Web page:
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The CAMPS system

The transmembrane domains of most integral membrane proteins consist of bundles of tightly packed alpha-helices. Those transmembrane helices (TMH) interact specifically by electrostatic and Van der Waals forces.

The CAMPS system (Computational Analysis of the Membrane Protein Space) is a resource specially tailored for classification and analysis of integral membrane proteins (3 or more TMH), providing extensive protein information and database integration. CAMPS posses its own membrane protein organization based on single-linkage sequence clustering to generate structurally correlated groups (SC-clusters) and additional subclustering satisfying orthology and 30% identity thresholds to produce ortholog homogeneous (OH-clusters) and modeling distance (MD-clusters) groups, respectively. As a result, a hierarchical system was built addressing the three key levels of granularity in structural genomics: fold, function and modeling distance.

The CAMPER tool works as the protein classifier of the CAMPS system. CAMPER makes extensive use of a library of Hidden Markov Models constructed for every conserved TMH (TMH-HMMs) in the SC-, OH- and MD-clusters. Then, every cluster is represented by a set of TMH-HMMs called signature which captures the specific sequence regularities of the transmembrane section of the cluster members. The complete library of TMH-HMM is scanned on query sequences by the hmmpfam program of the HMMER suite, and subsequently parsed by CAMPER to detect the best profile signatures by evaluating the global E-value, the average E-value per TMH-HMM and the percentage of TMH-HMM detected.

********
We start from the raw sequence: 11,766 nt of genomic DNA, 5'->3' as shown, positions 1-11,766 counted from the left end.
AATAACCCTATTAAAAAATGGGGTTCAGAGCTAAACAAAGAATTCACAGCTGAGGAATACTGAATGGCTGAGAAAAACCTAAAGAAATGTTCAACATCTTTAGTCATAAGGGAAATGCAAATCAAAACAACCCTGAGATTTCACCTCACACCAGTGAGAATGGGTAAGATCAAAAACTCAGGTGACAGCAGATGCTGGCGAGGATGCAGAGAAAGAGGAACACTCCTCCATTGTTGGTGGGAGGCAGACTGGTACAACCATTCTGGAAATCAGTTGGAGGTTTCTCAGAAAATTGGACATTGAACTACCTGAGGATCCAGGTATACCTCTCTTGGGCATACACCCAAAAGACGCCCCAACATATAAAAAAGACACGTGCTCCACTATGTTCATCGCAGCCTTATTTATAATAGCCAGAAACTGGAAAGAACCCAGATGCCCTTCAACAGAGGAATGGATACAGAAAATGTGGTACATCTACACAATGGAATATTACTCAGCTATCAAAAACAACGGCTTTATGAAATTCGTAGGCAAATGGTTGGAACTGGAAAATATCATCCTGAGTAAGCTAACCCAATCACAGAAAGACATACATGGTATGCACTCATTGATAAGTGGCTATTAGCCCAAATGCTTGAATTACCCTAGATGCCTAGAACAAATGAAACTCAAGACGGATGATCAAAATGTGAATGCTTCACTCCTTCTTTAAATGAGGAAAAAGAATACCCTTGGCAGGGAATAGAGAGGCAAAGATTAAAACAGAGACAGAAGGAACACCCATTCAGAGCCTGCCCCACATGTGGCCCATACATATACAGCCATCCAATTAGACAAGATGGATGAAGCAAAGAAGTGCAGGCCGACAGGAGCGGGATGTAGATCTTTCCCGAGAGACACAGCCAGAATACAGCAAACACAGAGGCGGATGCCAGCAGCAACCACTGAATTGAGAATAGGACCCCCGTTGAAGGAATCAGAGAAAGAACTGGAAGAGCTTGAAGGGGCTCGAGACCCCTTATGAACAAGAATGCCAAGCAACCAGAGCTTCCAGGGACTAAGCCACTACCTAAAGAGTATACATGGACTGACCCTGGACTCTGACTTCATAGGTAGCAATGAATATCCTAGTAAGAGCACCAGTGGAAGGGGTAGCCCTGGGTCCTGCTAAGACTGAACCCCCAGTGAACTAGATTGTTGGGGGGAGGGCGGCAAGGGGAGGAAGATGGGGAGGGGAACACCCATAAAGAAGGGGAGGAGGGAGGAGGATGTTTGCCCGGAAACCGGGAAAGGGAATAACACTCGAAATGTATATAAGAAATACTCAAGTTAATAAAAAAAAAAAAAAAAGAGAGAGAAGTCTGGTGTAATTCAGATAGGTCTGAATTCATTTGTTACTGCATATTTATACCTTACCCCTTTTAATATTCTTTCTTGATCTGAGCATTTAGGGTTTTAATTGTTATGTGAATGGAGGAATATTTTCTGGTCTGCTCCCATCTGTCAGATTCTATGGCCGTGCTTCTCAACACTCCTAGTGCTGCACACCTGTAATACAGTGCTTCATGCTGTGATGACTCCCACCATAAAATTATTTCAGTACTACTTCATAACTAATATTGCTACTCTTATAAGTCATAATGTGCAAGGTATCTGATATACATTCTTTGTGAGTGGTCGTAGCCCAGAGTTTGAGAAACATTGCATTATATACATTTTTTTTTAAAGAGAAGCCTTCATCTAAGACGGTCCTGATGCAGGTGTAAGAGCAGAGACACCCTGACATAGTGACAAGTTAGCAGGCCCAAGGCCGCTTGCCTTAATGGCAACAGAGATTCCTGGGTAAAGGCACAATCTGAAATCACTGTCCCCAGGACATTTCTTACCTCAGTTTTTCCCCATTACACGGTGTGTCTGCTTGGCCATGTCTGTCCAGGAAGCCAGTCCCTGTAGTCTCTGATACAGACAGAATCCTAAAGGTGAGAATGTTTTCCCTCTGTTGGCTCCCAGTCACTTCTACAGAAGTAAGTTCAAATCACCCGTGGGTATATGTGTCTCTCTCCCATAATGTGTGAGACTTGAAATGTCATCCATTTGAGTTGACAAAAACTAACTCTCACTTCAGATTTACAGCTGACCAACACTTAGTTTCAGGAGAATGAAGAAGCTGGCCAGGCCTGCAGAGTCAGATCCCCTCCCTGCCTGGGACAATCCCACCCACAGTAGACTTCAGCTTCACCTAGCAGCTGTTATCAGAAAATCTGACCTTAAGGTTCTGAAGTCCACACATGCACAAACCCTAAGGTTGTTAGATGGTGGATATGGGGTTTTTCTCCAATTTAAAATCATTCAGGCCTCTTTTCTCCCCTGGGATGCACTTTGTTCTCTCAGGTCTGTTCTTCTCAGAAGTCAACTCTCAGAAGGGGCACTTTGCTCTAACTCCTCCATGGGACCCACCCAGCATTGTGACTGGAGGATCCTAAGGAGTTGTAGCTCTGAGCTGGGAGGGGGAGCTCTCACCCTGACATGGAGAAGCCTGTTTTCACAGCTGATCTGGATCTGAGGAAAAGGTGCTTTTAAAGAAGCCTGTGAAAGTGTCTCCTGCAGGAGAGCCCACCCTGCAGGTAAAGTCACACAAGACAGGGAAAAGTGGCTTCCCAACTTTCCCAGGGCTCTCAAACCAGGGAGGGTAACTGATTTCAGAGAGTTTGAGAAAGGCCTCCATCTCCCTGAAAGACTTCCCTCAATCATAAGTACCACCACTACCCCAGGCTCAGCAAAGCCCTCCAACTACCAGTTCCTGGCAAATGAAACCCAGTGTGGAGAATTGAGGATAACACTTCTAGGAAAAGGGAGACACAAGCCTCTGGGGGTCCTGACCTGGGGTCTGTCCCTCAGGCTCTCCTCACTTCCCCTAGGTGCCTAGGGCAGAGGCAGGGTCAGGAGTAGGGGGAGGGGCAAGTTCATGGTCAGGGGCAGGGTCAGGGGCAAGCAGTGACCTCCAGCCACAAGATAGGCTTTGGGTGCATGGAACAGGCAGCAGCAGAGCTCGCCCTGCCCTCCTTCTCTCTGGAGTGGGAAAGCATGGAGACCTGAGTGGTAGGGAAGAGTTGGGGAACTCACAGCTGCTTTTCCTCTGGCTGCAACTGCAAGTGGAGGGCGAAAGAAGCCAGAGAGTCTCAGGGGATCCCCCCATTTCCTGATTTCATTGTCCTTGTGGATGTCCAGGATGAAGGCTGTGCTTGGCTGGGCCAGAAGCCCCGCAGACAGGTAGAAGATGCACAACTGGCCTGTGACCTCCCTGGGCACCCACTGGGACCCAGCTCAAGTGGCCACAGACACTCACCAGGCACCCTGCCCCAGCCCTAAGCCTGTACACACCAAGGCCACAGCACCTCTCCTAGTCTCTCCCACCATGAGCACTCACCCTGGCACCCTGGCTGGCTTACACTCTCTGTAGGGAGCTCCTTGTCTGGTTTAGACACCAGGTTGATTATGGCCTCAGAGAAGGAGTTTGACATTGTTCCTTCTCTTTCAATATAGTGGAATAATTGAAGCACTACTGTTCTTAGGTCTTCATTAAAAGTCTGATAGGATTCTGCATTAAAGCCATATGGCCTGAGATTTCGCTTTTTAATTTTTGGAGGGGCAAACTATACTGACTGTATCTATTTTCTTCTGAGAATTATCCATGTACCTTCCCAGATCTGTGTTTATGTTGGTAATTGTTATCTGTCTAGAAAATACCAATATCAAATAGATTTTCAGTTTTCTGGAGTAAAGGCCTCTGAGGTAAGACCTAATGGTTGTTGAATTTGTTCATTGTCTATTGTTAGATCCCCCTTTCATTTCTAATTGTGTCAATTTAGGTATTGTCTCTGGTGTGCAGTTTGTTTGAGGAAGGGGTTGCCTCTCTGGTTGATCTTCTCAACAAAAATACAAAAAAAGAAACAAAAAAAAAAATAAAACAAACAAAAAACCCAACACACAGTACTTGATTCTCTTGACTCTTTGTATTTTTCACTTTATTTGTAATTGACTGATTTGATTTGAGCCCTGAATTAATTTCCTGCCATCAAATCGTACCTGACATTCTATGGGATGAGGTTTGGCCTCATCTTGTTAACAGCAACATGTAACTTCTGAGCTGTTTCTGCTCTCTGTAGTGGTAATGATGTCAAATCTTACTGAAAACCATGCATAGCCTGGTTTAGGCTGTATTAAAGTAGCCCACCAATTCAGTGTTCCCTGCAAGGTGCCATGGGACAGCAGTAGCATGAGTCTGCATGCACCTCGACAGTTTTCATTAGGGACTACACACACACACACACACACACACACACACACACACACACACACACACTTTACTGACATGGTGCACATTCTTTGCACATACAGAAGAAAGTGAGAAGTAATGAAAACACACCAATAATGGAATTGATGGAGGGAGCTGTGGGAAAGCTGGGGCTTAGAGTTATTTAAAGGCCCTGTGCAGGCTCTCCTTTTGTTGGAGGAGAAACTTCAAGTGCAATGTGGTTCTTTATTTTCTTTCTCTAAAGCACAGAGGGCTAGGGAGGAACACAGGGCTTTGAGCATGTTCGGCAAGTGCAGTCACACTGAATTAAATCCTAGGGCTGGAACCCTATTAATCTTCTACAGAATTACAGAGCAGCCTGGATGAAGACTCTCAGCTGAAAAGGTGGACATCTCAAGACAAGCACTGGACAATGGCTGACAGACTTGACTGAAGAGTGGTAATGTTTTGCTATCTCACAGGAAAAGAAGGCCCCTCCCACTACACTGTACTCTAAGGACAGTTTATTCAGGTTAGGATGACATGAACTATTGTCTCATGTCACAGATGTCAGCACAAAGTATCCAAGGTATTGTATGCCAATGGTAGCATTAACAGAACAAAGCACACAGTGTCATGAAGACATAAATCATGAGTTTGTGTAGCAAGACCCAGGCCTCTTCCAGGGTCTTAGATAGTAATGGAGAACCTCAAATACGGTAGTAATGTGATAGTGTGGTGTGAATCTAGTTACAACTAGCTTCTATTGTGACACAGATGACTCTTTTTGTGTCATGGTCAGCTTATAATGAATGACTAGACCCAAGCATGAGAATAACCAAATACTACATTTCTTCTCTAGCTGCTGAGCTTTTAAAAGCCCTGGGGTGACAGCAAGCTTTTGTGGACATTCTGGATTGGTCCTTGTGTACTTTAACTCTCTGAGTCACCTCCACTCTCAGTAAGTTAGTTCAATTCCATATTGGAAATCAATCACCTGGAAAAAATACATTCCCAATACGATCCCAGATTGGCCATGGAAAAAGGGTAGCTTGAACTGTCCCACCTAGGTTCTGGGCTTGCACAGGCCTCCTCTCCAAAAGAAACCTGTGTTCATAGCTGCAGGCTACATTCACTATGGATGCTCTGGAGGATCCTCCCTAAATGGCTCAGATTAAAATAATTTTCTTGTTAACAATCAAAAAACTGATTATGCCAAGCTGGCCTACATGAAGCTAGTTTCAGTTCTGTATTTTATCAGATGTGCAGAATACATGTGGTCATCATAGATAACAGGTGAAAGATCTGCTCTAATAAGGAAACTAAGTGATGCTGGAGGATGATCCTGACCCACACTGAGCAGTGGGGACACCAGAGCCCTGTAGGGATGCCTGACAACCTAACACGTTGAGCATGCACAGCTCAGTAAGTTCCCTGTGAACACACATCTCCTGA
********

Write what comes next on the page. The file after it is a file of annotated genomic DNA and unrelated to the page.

Current status:

120 genomes (Archaebacteria and Eubacteria)

72% coverage of proteins with at least 3 TMHs

266 SC-clusters (fold level)